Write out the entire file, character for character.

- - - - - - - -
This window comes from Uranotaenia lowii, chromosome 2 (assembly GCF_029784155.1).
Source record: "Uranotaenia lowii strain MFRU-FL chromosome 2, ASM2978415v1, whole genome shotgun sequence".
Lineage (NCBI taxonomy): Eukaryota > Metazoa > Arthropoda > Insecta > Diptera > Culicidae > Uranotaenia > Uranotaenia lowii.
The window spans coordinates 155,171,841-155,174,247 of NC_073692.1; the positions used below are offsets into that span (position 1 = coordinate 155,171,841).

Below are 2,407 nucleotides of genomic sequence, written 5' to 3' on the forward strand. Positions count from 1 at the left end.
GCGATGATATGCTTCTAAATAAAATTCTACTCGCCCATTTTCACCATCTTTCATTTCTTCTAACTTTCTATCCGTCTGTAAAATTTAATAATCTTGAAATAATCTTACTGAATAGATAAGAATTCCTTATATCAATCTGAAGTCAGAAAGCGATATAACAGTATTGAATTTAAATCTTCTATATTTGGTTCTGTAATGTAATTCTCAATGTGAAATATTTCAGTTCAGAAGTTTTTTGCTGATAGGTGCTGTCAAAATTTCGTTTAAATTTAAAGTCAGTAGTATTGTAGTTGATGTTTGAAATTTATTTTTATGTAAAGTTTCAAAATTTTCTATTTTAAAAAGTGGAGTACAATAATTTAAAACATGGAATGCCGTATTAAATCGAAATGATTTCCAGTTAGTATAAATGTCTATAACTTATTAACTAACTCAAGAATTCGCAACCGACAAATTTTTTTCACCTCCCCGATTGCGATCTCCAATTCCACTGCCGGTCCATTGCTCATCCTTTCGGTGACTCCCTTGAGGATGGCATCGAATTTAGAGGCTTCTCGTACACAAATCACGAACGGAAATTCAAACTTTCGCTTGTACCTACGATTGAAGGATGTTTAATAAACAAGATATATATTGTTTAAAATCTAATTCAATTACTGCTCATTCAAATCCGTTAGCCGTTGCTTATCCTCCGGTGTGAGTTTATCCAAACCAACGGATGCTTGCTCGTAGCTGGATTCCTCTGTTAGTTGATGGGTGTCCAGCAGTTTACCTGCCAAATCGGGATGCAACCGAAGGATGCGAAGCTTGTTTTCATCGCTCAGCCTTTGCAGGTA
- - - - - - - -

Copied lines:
This window comes from Uranotaenia lowii, chromosome 2 (assembly GCF_029784155.1).
Source record: "Uranotaenia lowii strain MFRU-FL chromosome 2, ASM2978415v1, whole genome shotgun sequence".
Lineage (NCBI taxonomy): Eukaryota > Metazoa > Arthropoda > Insecta > Diptera > Culicidae > Uranotaenia > Uranotaenia lowii.
The window spans coordinates 155,171,841-155,174,247 of NC_073692.1; the positions used below are offsets into that span (position 1 = coordinate 155,171,841).

Below are 2,407 nucleotides of genomic sequence, written 5' to 3' on the forward strand. Positions count from 1 at the left end.
GCGATGATATGCTTCTAAATAAAATTCTACTCGCCCATTTTCACCATCTTTCATTTCTTCTAACTTTCTATCCGTCTGTAAAATTTAATAATCTTGAAATAATCTTACTGAATAGATAAGAATTCCTTATATCAATCTGAAGTCAGAAAGCGATATAACAGTATTGAATTTAAATCTTCTATATTTGGTTCTGTAATGTAATTCTCAATGTGAAATATTTCAGTTCAGAAGTTTTTTGCTGATAGGTGCTGTCAAAATTTCGTTTAAATTTAAAGTCAGTAGTATTGTAGTTGATGTTTGAAATTTATTTTTATGTAAAGTTTCAAAATTTTCTATTTTAAAAAGTGGAGTACAATAATTTAAAACATGGAATGCCGTATTAAATCGAAATGATTTCCAGTTAGTATAAATGTCTATAACTTATTAACTAACTCAAGAATTCGCAACCGACAAATTTTTTTCACCTCCCCGATTGCGATCTCCAATTCCACTGCCGGTCCATTGCTCATCCTTTCGGTGACTCCCTTGAGGATGGCATCGAATTTAGAGGCTTCTCGTACACAAATCACGAACGGAAATTCAAACTTTCGCTTGTACCTACGATTGAAGGATGTTTAATAAACAAGATATATATTGTTTAAAATCTAATTCAATTACTGCTCATTCAAATCCGTTAGCCGTTGCTTATCCTCCGGTGTGAGTTTATCCAAACCAACGGATGCTTGCTCGTAGCTGGATTCCTCTGTTAGTTGATGGGTGTCCAGCAGTTTACCTGCCAAATCGGGATGCAACCGAAGGATGCGAAGCTTGTTTTCATCGCTCAGCCTTTGCAGGTA